Slash Boxes
NOTE: use Perl; is on undef hiatus. You can read content, but you can't post it. More info will be forthcoming forthcomingly.

All the Perl that's Practical to Extract and Report

use Perl Log In

Log In

[ Create a new account ]

petdance (2468)

AOL IM: petdance (Add Buddy, Send Message)
Yahoo! ID: petdance (Add User, Send Message)

I'm Andy Lester, and I like to test stuff. I also write for the Perl Journal, and do tech edits on books. Sometimes I write code, too.

Journal of petdance (2468)

Tuesday March 25, 2003
09:25 AM

Politeness rule #1: Never ask about a future pregnancy

[ #11225 ]
I don't normally like to rant (ok, sometimes I do), but this one really bugs me.

Never ask someone about a potential future pregnancy.

Don't ask the bride "so when are you going to have kids?" Don't ask them if they've been married for a while, either. Maybe they can't have kids. Maybe they don't want them. Maybe it's not time yet. Maybe they're not financially set up to do it yet. In any case, it's none of your business. None. Zero. Not even amiably conversationally. Don't ask.

By extension, I've got a 17-month-old daughter who is just cute as the dickens and everyone at the office loves her, and that's fine, but when I get asked "So when are you having another one?", it's all I can do to smile slightly and say "Not today."

The Fine Print: The following comments are owned by whoever posted them. We are not responsible for them in any way.
More | Login | Reply
Loading... please wait.
  • if I had a nickel (Score:4, Insightful)

    by hfb (74) on 2003.03.25 11:54 (#18320) Homepage Journal

    for every asshole who asked me this very question since Jarkko and I got married I'd be able to retire to St. Croix. Beyond being rude it has become creepy as you watch all your friends and colleagues succumb to the seeming cult of parenthood who then prod you about joining up. They offer you comments telling you what a super kid you'd have to encourage you to suspend your disbelief and disdain long enough to reconsider without thinking about any of the many, many reasons why you might not want them. Some of them press you so hard you wish you could donate your ovaries to an organ bank so that someone far more enthusiastic on the idea could use them and get the 'parentistas' off your back. You envision them going door-to-door offering parenting magazines and proselytizing like JWs with a diaper bag. It's the dinner scene in Bridget Jones' Diary where she's the only singleton in a room of smug marrieds asking her about her love life and 'tick-tock tick-tock' having kids. You might mention, too, that exercising restraint in yammering on about your own children and inflicting family photos in the wallet upon unsuspecting colleagues is also appreciated.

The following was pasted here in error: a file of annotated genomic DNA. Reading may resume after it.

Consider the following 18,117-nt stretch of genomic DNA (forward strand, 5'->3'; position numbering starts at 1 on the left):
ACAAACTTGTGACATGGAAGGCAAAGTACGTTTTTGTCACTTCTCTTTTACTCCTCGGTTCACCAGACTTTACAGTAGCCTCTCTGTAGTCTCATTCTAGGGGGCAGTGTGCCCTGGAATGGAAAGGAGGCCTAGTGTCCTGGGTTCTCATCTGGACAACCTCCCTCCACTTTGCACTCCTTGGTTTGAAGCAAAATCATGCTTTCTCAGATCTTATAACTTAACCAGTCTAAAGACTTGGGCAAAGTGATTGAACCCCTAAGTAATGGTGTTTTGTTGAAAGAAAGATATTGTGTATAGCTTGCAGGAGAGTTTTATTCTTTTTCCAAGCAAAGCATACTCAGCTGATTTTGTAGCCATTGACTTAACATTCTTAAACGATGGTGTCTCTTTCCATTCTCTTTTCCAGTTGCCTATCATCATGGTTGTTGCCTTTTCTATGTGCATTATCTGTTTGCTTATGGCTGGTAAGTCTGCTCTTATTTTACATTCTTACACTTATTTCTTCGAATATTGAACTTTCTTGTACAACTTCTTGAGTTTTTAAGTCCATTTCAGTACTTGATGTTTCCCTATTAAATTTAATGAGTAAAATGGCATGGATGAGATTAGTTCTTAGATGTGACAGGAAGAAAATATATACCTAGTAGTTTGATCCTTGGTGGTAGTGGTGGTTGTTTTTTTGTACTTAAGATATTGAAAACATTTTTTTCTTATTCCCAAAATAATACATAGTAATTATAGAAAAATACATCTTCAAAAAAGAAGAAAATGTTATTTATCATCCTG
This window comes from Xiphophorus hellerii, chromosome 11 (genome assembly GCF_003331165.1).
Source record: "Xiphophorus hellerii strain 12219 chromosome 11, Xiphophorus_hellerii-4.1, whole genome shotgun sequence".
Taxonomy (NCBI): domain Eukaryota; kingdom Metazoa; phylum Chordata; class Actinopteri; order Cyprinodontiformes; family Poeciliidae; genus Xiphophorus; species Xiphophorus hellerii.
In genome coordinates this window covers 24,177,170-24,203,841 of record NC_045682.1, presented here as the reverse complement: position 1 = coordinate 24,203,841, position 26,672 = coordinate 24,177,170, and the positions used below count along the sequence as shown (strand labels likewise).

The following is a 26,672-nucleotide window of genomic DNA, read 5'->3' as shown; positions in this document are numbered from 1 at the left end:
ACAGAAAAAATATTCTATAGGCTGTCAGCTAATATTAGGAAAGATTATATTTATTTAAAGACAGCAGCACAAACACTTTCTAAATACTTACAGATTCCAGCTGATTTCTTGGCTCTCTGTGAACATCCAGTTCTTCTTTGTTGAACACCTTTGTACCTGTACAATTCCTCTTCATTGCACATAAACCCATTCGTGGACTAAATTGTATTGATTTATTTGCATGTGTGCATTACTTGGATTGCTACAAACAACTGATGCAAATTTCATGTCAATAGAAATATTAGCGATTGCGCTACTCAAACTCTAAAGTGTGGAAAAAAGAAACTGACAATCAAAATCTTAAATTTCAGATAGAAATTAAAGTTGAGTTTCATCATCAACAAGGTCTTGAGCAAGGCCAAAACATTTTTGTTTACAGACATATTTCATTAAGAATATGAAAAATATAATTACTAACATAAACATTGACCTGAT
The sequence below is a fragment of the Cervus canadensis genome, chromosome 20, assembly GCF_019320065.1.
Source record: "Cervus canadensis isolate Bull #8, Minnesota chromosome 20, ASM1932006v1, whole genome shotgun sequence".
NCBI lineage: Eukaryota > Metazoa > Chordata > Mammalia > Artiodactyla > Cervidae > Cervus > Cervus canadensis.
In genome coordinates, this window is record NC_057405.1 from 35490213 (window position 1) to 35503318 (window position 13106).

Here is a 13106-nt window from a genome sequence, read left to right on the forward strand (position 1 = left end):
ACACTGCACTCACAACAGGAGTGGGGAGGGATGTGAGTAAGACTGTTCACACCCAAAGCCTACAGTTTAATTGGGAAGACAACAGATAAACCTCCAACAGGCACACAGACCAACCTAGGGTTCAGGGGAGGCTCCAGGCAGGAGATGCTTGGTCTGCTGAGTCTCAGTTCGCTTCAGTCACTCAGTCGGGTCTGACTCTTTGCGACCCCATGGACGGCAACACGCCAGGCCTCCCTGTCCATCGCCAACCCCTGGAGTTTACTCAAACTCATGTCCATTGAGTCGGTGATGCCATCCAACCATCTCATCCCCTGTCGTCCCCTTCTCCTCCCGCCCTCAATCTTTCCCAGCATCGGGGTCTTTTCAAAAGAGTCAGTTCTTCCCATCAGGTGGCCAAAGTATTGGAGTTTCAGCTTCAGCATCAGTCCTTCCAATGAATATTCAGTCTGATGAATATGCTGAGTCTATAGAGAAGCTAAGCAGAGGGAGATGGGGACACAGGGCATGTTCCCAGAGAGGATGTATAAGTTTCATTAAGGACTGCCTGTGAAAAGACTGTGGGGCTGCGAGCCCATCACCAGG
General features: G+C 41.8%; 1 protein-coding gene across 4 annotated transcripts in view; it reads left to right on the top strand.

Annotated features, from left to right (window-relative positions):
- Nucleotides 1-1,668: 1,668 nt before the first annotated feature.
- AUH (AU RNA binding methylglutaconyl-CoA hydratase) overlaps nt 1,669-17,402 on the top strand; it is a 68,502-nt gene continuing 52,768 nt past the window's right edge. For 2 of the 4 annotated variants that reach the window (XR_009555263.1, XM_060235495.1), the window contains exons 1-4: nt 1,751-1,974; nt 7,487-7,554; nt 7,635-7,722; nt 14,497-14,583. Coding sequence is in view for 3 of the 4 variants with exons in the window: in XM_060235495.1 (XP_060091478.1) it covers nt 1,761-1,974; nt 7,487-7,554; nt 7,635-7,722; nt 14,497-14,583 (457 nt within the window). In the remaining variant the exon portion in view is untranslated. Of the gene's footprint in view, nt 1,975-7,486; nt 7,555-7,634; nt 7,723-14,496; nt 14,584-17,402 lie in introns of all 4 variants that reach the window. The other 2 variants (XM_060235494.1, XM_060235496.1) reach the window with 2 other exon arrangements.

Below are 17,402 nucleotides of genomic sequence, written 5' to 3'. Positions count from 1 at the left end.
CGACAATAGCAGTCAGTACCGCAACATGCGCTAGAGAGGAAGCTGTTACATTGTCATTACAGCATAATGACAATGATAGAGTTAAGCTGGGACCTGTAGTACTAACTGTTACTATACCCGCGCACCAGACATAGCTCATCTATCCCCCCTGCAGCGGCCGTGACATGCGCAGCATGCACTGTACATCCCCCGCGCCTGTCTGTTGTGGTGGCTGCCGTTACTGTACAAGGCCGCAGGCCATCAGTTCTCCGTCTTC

• It's not a matter of being the right or wrong decision. The key is that it's no one else's business.

      I would suggest that explaining why you don't want kids only adds to the problem, since you're playing by their rules and drawing them into your decision-making process. Talking with someone about it makes it their business, since you're engaging them in the discussion. "That's not something I/we care to discuss" is a perfectly reasonable answer, repeated as often as necessary. A good response to the suggestions of how great kids are is "I'm glad to hear you're happy with your children." And then change the subject.

      Miss Manners' Basic Training: The Right Thing To Say [] is a marvelous book of polite, yet effective, rejoinders to these verbal barrages.



      • but in this freaky spawning-crazed time we seem to be in, polite responses merely egg them on as, you know, 'why else would someone get married except to pump out kids, she's just being coy!' I've found that glowering works well and, in gnat's case, 'fuck off' sometimes works too. :) I simply moved to Finland where they seem to have far less verbal inclination and where 48% of the households are singletons.